... trafficking in the immigrant for private profit has been stopped, then, perhaps, we shall be better able to decide what degree of ignorance in him constitutes unfitness for citizenship and cause for shutting him out. Perchance then, also, we shall hear less of the cant about his being a peril to the republic. Doubtless ignorance is a peril, but the selfishness that trades upon ignorance is a much greater. He came to us without a country, ready to adopt such a standard of patriotism ...
— The Battle with the Slum • Jacob A. Riis

... I argue on no sectarian, no religious grounds even. Is it possible to make a man's self his most precious possession? Anyhow, I work to that end. A doctor purges before building up with a tonic. I eliminate cant and hypocrisy, and then introduce self-respect. It isn't enough to employ a man's hands only. Initiation in some labour that should prove wholesome and remunerative is a redeeming factor, but it isn't all. His mind must work also, and ...
— At a Winter's Fire • Bernard Edward J. Capes

... lyric poet the control is often so delicate that the hearer lives over again the finely shaded mood of the poet. Take the words of a lyric for what they say, and they say nothing most of the time. And that is true of philosophers. You must penetrate the ponderous vocabulary, the professional cant to the insight beneath or you scoff at the mountain ranges of words and phrases. It is this that Bergson means when he tells us that a philosopher's intuition always outlasts his system. Unless you get at that you remain forever foreign to ...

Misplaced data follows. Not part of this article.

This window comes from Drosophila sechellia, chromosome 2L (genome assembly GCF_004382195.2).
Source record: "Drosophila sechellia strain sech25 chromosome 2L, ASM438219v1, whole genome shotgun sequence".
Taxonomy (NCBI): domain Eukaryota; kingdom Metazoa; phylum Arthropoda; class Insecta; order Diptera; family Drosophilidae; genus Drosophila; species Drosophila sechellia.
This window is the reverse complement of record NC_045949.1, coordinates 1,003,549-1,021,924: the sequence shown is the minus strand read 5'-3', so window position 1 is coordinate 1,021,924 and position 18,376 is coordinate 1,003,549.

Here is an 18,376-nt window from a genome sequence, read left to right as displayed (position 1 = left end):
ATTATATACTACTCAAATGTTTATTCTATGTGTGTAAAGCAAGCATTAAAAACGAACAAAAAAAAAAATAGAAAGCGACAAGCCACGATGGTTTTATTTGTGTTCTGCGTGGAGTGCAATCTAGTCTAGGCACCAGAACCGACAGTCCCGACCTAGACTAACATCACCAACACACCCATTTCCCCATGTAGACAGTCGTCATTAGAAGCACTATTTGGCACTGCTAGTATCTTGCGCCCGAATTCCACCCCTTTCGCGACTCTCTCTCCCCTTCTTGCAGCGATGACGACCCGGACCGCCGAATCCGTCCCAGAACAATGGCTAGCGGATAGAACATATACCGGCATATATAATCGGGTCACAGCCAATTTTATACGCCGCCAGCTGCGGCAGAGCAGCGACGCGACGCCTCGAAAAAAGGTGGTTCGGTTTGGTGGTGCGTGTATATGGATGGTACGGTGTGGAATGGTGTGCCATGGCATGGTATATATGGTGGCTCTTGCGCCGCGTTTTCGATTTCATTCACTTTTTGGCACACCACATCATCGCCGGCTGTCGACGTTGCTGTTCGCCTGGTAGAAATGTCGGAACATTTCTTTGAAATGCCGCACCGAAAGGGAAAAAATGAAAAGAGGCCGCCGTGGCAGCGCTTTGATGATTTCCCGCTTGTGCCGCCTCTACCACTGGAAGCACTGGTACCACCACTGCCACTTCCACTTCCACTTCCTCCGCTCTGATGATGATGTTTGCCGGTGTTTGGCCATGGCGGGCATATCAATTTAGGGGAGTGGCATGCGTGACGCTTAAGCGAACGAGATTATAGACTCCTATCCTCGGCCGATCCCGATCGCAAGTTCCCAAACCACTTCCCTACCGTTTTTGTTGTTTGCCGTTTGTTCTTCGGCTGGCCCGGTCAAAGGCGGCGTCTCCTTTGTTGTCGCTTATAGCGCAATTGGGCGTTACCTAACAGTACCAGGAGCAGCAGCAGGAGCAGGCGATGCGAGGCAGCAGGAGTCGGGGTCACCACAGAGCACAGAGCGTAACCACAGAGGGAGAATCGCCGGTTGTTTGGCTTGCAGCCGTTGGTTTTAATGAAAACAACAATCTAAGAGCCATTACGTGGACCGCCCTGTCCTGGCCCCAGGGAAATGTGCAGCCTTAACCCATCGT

— A Preface to Politics • Walter Lippmann

... wife, spouse, my dear, joy, jewel, love, sweet-heart, and the rest of that nauseous cant, in which men and their wives are so fulsomely familiar—I shall never bear that. Good Mirabell, don't let us be familiar or fond, nor kiss before folks, like my Lady Fadler and Sir Francis; nor go to Hyde Park together the ...
— The Way of the World • William Congreve

... reckless, and, instead of slinking off, he, too showed the same insubordination and disregard for Mr. Arnot's power and dignity that had been so irritating in Haldane. Clapping his hat on one side of his head, and with such an insolent cant forward that it quite obscured his left eye, Pat rested his hands on his hips, and with one foot thrust out sidewise, he fixed his right eye on his employer with the expression of sardonic contemplation, and then ...
— A Knight Of The Nineteenth Century • E. P. Roe

... off the grasp of the policemen as though it had been a feather: with one great stride he reached the countess and caught her roughly by the wrist. "Look at her, will you?" he cried: "you and the likes of you, with your smooth cant, have killed her! You crush us and starve us till we turn, and then you shoot us down like ...
— Lippincott's Magazine of Popular Literature and Science, Volume 22. October, 1878. • Various

... the diction is in a great measure casual and mutable; many of their terms are formed for some temporary or local convenience, and though current at certain times and places, are in others utterly unknown. This fugitive cant, which is always in a state of increase or decay, cannot be regarded as any part of the durable materials of a language, and therefore must be suffered to perish with ...